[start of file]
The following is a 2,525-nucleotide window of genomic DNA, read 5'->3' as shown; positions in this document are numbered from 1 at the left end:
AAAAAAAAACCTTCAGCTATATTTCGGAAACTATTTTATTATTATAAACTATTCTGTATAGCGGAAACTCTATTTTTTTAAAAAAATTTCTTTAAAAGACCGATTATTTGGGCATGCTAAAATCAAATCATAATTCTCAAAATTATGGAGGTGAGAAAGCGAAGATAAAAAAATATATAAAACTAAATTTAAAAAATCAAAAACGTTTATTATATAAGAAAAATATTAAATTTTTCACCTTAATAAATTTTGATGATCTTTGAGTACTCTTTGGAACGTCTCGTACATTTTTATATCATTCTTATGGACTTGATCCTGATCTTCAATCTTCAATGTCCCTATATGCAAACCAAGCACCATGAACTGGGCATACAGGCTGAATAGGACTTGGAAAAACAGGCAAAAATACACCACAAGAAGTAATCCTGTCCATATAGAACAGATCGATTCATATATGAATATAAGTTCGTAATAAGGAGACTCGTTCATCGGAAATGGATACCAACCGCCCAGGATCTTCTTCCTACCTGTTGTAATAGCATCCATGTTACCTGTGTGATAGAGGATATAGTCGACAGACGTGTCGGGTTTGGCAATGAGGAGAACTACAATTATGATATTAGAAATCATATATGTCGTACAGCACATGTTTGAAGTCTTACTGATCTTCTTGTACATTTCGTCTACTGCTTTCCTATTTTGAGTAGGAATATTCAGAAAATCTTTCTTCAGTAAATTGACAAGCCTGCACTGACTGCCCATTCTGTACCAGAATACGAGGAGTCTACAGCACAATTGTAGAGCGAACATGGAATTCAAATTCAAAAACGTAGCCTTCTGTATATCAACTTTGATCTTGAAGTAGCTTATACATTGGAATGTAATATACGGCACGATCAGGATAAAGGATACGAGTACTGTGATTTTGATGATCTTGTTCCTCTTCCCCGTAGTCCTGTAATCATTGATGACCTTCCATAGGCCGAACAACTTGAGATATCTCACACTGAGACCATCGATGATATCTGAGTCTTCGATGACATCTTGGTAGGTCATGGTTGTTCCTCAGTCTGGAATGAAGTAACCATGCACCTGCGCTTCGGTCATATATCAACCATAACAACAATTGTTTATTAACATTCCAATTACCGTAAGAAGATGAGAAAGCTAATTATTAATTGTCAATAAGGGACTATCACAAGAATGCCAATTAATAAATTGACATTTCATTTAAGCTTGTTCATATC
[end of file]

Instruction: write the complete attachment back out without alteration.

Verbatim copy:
The following is a 2,525-nucleotide window of genomic DNA, read 5'->3' as shown; positions in this document are numbered from 1 at the left end:
AAAAAAAAACCTTCAGCTATATTTCGGAAACTATTTTATTATTATAAACTATTCTGTATAGCGGAAACTCTATTTTTTTAAAAAAATTTCTTTAAAAGACCGATTATTTGGGCATGCTAAAATCAAATCATAATTCTCAAAATTATGGAGGTGAGAAAGCGAAGATAAAAAAATATATAAAACTAAATTTAAAAAATCAAAAACGTTTATTATATAAGAAAAATATTAAATTTTTCACCTTAATAAATTTTGATGATCTTTGAGTACTCTTTGGAACGTCTCGTACATTTTTATATCATTCTTATGGACTTGATCCTGATCTTCAATCTTCAATGTCCCTATATGCAAACCAAGCACCATGAACTGGGCATACAGGCTGAATAGGACTTGGAAAAACAGGCAAAAATACACCACAAGAAGTAATCCTGTCCATATAGAACAGATCGATTCATATATGAATATAAGTTCGTAATAAGGAGACTCGTTCATCGGAAATGGATACCAACCGCCCAGGATCTTCTTCCTACCTGTTGTAATAGCATCCATGTTACCTGTGTGATAGAGGATATAGTCGACAGACGTGTCGGGTTTGGCAATGAGGAGAACTACAATTATGATATTAGAAATCATATATGTCGTACAGCACATGTTTGAAGTCTTACTGATCTTCTTGTACATTTCGTCTACTGCTTTCCTATTTTGAGTAGGAATATTCAGAAAATCTTTCTTCAGTAAATTGACAAGCCTGCACTGACTGCCCATTCTGTACCAGAATACGAGGAGTCTACAGCACAATTGTAGAGCGAACATGGAATTCAAATTCAAAAACGTAGCCTTCTGTATATCAACTTTGATCTTGAAGTAGCTTATACATTGGAATGTAATATACGGCACGATCAGGATAAAGGATACGAGTACTGTGATTTTGATGATCTTGTTCCTCTTCCCCGTAGTCCTGTAATCATTGATGACCTTCCATAGGCCGAACAACTTGAGATATCTCACACTGAGACCATCGATGATATCTGAGTCTTCGATGACATCTTGGTAGGTCATGGTTGTTCCTCAGTCTGGAATGAAGTAACCATGCACCTGCGCTTCGGTCATATATCAACCATAACAACAATTGTTTATTAACATTCCAATTACCGTAAGAAGATGAGAAAGCTAATTATTAATTGTCAATAAGGGACTATCACAAGAATGCCAATTAATAAATTGACATTTCATTTAAGCTTGTTCATATC